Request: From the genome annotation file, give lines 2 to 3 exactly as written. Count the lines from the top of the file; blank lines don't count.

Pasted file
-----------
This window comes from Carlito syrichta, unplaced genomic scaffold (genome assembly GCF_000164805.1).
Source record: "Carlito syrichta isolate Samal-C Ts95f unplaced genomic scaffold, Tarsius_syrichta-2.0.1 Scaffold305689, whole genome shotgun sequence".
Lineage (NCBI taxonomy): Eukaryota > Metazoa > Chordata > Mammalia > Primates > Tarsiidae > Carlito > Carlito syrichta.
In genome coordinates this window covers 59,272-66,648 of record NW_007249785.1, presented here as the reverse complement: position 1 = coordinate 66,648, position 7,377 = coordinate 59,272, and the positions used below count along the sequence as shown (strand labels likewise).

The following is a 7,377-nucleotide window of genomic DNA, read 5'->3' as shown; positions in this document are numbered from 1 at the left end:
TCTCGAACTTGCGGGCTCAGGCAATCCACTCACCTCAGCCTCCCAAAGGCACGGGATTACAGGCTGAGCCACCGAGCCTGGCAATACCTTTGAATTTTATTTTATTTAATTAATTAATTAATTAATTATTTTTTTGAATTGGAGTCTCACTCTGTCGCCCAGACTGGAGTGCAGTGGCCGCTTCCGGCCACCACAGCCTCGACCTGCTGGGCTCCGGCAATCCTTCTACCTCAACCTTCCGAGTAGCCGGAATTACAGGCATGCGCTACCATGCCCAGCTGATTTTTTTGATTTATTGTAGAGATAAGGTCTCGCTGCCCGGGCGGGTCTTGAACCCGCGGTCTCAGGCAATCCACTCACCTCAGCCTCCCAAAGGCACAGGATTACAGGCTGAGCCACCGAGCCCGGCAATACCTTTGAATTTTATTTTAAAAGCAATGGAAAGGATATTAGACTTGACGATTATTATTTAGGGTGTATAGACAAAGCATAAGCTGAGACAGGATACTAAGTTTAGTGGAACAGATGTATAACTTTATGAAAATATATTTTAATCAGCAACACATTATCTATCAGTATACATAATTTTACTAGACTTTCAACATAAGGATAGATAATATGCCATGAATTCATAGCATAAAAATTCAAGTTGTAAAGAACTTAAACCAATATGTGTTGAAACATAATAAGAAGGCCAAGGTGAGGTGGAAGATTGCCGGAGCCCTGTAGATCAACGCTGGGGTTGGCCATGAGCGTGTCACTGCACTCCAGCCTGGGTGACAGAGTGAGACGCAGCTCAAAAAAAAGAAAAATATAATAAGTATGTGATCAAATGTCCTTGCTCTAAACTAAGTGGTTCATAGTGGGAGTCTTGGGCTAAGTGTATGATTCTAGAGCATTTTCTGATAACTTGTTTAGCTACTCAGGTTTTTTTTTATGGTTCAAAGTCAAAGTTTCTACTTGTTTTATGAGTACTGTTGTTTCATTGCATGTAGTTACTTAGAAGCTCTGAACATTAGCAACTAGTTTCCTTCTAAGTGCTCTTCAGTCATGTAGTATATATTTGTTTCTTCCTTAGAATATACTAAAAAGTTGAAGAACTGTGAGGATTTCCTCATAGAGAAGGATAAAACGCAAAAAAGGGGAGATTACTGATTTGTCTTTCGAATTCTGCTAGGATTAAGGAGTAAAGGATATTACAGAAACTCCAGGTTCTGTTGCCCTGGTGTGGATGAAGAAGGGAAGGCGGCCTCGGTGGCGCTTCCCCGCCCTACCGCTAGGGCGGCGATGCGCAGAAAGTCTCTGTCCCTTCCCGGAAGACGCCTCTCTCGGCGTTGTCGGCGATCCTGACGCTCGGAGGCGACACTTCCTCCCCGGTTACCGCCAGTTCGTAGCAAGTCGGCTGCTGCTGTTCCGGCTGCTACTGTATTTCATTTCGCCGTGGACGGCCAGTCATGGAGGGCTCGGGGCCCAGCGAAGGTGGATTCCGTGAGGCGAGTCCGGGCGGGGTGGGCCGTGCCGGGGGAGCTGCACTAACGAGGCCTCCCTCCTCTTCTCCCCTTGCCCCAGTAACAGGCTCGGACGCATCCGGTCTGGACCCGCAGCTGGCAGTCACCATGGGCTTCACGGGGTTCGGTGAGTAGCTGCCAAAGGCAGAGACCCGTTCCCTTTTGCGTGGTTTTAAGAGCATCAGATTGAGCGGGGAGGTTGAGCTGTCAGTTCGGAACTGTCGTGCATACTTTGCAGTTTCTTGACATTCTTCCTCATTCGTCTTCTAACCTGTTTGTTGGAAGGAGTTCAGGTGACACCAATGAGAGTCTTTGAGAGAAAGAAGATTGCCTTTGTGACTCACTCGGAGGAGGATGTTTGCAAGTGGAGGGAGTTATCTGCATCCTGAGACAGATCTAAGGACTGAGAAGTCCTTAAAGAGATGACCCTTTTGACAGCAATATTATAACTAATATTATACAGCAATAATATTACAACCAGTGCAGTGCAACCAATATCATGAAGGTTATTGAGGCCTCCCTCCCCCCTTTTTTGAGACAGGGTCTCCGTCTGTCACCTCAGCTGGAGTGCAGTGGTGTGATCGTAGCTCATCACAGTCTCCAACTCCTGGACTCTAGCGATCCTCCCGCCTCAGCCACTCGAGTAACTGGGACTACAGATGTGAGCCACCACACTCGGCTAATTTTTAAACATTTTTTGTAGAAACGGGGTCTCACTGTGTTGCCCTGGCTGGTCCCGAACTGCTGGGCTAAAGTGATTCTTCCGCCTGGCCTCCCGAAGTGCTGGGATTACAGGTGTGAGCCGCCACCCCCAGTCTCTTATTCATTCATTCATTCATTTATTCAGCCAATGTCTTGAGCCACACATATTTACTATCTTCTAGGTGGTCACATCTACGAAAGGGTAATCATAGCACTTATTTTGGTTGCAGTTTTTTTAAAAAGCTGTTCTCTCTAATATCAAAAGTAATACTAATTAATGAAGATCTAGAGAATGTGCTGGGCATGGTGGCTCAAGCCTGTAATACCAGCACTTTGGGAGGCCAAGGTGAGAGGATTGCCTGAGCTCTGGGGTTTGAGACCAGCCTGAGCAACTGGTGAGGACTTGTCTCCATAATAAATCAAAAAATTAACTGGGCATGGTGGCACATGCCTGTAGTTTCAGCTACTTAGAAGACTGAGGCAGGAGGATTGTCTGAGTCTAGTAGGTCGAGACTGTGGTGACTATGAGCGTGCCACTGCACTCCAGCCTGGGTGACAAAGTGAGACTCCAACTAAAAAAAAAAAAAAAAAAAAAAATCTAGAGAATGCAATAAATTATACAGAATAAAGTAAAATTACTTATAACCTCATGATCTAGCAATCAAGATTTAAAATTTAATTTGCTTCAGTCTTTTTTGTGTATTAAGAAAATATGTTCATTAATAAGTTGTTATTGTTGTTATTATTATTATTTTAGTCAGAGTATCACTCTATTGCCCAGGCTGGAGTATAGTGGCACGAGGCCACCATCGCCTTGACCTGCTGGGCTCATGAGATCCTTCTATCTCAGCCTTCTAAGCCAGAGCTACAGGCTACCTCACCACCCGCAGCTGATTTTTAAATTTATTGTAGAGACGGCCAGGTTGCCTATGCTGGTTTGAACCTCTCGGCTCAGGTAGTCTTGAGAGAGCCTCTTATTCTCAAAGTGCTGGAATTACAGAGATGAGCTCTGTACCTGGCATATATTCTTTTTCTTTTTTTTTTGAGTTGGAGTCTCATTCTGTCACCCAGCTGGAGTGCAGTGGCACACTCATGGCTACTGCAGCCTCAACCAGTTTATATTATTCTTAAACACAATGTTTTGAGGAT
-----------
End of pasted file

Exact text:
Source record: "Carlito syrichta isolate Samal-C Ts95f unplaced genomic scaffold, Tarsius_syrichta-2.0.1 Scaffold305689, whole genome shotgun sequence".
Lineage (NCBI taxonomy): Eukaryota > Metazoa > Chordata > Mammalia > Primates > Tarsiidae > Carlito > Carlito syrichta.